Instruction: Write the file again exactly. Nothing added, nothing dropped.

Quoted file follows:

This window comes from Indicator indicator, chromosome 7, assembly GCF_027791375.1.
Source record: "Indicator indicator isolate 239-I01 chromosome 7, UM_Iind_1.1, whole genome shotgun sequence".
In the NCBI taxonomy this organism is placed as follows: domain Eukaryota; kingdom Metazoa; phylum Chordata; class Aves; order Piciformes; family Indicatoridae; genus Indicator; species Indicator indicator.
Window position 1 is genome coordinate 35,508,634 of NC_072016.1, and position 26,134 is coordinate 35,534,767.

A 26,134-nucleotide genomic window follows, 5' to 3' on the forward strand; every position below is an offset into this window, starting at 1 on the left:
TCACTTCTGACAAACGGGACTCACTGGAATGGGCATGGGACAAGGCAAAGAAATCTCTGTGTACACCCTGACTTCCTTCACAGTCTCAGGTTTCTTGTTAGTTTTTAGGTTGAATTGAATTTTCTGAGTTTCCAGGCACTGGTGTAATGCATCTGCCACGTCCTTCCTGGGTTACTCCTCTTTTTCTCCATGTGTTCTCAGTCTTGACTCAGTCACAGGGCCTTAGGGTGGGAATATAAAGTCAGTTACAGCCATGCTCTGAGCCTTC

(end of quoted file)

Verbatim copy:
This window comes from Indicator indicator, chromosome 7, assembly GCF_027791375.1.
Source record: "Indicator indicator isolate 239-I01 chromosome 7, UM_Iind_1.1, whole genome shotgun sequence".
In the NCBI taxonomy this organism is placed as follows: domain Eukaryota; kingdom Metazoa; phylum Chordata; class Aves; order Piciformes; family Indicatoridae; genus Indicator; species Indicator indicator.
Window position 1 is genome coordinate 35,508,634 of NC_072016.1, and position 26,134 is coordinate 35,534,767.

A 26,134-nucleotide genomic window follows, 5' to 3' on the forward strand; every position below is an offset into this window, starting at 1 on the left:
TCACTTCTGACAAACGGGACTCACTGGAATGGGCATGGGACAAGGCAAAGAAATCTCTGTGTACACCCTGACTTCCTTCACAGTCTCAGGTTTCTTGTTAGTTTTTAGGTTGAATTGAATTTTCTGAGTTTCCAGGCACTGGTGTAATGCATCTGCCACGTCCTTCCTGGGTTACTCCTCTTTTTCTCCATGTGTTCTCAGTCTTGACTCAGTCACAGGGCCTTAGGGTGGGAATATAAAGTCAGTTACAGCCATGCTCTGAGCCTTC